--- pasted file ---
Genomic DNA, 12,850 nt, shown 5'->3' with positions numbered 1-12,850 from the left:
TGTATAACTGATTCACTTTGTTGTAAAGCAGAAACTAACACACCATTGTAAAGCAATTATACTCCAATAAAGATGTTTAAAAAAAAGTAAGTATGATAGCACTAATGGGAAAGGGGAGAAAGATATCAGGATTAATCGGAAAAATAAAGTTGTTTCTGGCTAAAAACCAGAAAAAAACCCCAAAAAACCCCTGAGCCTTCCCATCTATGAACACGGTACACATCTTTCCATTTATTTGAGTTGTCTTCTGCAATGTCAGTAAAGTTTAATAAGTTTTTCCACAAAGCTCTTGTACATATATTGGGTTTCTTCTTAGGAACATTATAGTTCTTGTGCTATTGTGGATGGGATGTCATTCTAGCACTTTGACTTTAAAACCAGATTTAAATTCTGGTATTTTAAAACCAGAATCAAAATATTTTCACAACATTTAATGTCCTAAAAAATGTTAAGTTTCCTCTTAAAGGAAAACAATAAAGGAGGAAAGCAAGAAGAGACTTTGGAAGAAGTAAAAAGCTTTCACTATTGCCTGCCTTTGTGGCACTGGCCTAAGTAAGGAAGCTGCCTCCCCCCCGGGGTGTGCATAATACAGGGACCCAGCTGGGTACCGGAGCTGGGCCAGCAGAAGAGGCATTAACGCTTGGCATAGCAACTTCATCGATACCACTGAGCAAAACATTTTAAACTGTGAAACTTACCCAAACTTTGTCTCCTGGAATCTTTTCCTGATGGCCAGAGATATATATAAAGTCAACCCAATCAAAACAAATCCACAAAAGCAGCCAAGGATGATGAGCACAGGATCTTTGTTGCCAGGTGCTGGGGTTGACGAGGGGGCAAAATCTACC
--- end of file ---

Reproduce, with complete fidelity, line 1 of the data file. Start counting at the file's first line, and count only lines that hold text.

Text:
Genomic DNA, 12,850 nt, shown 5'->3' with positions numbered 1-12,850 from the left: